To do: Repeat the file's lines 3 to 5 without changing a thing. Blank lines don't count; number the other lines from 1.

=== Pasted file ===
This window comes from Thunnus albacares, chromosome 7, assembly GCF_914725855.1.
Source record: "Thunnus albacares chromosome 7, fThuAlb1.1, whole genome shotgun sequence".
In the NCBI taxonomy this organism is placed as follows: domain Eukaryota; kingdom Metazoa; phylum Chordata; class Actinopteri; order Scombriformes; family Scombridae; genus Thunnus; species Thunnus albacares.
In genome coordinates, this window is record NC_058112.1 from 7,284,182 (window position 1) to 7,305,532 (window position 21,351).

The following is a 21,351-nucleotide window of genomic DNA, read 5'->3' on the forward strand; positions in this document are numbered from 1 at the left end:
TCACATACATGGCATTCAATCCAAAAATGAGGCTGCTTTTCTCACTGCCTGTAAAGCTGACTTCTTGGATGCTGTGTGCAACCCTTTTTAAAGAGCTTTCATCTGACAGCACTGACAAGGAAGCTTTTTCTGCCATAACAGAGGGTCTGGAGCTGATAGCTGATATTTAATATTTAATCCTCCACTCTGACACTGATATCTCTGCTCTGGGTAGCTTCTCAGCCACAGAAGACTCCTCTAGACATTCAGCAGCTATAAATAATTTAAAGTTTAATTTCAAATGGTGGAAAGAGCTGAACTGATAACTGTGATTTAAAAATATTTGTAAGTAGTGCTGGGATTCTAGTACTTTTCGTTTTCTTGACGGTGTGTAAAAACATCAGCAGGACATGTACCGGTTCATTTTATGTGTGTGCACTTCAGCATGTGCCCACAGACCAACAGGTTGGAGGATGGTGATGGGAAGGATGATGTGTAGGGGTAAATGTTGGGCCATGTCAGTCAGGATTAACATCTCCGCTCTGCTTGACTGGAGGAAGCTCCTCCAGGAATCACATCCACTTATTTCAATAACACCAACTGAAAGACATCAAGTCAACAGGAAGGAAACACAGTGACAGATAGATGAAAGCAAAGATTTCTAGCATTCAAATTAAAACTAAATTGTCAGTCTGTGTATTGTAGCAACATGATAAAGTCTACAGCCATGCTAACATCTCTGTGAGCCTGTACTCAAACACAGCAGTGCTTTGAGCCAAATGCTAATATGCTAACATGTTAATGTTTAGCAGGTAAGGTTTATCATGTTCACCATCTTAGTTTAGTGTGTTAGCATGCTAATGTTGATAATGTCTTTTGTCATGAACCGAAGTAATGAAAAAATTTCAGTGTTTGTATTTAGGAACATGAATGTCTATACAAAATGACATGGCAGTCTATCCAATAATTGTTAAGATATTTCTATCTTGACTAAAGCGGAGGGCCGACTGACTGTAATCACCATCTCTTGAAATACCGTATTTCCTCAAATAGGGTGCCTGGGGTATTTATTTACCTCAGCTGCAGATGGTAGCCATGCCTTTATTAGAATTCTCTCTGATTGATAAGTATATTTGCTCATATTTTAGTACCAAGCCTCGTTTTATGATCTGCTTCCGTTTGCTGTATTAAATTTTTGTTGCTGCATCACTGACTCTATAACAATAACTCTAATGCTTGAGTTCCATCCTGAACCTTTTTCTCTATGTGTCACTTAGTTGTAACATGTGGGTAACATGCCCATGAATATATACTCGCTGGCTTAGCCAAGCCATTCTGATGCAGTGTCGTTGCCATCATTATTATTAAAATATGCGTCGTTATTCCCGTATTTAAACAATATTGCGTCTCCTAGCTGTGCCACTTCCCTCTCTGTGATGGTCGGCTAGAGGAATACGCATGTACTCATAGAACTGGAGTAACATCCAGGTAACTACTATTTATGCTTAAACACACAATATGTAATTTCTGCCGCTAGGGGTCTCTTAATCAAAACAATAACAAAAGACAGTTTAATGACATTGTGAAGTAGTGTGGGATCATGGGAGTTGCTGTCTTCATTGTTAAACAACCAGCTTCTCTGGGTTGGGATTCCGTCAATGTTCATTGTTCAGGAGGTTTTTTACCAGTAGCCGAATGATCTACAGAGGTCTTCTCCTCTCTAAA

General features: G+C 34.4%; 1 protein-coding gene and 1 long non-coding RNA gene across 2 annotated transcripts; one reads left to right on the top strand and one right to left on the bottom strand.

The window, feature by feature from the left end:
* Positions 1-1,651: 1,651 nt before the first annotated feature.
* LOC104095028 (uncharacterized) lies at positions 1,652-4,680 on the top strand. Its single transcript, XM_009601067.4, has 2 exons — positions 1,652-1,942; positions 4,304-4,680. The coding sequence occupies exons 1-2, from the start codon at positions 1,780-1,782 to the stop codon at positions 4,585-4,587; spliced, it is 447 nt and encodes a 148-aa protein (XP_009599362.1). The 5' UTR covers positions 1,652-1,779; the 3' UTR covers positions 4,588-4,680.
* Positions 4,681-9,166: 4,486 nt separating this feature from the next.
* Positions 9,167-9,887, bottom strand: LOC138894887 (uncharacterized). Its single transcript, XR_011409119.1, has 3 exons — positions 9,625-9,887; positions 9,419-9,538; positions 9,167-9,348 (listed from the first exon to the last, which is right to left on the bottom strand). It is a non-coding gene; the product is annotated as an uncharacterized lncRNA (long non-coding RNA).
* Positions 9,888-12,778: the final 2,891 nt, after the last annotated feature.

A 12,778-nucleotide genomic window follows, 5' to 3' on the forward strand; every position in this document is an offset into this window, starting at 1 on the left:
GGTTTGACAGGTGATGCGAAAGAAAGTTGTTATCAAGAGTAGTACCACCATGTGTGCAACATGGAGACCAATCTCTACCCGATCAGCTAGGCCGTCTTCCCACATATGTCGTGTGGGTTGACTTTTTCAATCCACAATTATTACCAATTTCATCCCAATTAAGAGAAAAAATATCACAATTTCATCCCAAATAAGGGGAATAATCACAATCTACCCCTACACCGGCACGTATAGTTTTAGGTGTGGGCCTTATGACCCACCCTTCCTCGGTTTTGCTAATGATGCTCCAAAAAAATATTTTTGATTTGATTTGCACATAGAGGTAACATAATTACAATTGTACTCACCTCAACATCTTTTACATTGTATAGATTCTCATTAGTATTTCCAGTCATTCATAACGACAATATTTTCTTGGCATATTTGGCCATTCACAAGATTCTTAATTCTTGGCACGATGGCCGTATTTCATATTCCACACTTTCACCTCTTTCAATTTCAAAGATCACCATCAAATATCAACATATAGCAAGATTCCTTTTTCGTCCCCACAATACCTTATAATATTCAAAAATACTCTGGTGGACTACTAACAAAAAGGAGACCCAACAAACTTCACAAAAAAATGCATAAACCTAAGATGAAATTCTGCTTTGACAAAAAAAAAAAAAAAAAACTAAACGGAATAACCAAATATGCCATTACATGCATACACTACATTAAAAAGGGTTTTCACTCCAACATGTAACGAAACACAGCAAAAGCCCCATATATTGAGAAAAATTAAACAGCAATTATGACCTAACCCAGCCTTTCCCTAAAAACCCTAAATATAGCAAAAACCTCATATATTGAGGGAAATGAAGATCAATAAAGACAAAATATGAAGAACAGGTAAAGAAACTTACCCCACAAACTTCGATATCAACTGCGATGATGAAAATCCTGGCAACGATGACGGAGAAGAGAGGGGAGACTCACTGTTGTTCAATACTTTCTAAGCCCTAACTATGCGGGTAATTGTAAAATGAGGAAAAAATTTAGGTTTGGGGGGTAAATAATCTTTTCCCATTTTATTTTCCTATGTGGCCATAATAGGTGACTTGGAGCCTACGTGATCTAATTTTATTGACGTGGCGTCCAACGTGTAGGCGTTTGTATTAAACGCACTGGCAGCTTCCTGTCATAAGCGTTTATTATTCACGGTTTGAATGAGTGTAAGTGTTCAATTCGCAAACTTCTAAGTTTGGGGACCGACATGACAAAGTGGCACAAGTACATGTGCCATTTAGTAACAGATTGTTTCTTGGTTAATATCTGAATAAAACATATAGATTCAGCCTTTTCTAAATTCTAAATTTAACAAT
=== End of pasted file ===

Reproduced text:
In the NCBI taxonomy this organism is placed as follows: domain Eukaryota; kingdom Metazoa; phylum Chordata; class Actinopteri; order Scombriformes; family Scombridae; genus Thunnus; species Thunnus albacares.
In genome coordinates, this window is record NC_058112.1 from 7,284,182 (window position 1) to 7,305,532 (window position 21,351).

The following is a 21,351-nucleotide window of genomic DNA, read 5'->3' on the forward strand; positions in this document are numbered from 1 at the left end: